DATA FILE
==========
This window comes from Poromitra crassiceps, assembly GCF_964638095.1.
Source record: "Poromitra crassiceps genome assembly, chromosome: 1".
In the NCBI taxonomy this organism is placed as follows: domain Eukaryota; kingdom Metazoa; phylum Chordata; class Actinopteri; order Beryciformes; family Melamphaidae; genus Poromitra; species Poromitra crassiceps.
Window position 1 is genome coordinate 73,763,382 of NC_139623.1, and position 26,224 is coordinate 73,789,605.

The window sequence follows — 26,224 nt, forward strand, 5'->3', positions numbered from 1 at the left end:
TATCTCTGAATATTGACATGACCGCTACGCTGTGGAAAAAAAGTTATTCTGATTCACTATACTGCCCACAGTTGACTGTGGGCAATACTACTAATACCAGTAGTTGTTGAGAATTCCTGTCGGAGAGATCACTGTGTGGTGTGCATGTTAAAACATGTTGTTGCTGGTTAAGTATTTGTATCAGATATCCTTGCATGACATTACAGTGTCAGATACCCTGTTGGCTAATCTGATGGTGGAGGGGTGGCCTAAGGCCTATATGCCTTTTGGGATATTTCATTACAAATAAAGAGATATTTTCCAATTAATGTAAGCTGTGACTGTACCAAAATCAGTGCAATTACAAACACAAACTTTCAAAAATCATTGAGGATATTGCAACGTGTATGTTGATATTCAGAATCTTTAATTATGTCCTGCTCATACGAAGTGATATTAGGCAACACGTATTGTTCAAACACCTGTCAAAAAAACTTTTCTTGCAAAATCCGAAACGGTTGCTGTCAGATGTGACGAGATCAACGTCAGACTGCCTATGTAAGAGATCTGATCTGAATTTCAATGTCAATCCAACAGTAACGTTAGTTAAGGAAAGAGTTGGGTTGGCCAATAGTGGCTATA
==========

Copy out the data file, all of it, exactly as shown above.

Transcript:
This window comes from Poromitra crassiceps, assembly GCF_964638095.1.
Source record: "Poromitra crassiceps genome assembly, chromosome: 1".
In the NCBI taxonomy this organism is placed as follows: domain Eukaryota; kingdom Metazoa; phylum Chordata; class Actinopteri; order Beryciformes; family Melamphaidae; genus Poromitra; species Poromitra crassiceps.
Window position 1 is genome coordinate 73,763,382 of NC_139623.1, and position 26,224 is coordinate 73,789,605.

The window sequence follows — 26,224 nt, forward strand, 5'->3', positions numbered from 1 at the left end:
TATCTCTGAATATTGACATGACCGCTACGCTGTGGAAAAAAAGTTATTCTGATTCACTATACTGCCCACAGTTGACTGTGGGCAATACTACTAATACCAGTAGTTGTTGAGAATTCCTGTCGGAGAGATCACTGTGTGGTGTGCATGTTAAAACATGTTGTTGCTGGTTAAGTATTTGTATCAGATATCCTTGCATGACATTACAGTGTCAGATACCCTGTTGGCTAATCTGATGGTGGAGGGGTGGCCTAAGGCCTATATGCCTTTTGGGATATTTCATTACAAATAAAGAGATATTTTCCAATTAATGTAAGCTGTGACTGTACCAAAATCAGTGCAATTACAAACACAAACTTTCAAAAATCATTGAGGATATTGCAACGTGTATGTTGATATTCAGAATCTTTAATTATGTCCTGCTCATACGAAGTGATATTAGGCAACACGTATTGTTCAAACACCTGTCAAAAAAACTTTTCTTGCAAAATCCGAAACGGTTGCTGTCAGATGTGACGAGATCAACGTCAGACTGCCTATGTAAGAGATCTGATCTGAATTTCAATGTCAATCCAACAGTAACGTTAGTTAAGGAAAGAGTTGGGTTGGCCAATAGTGGCTATA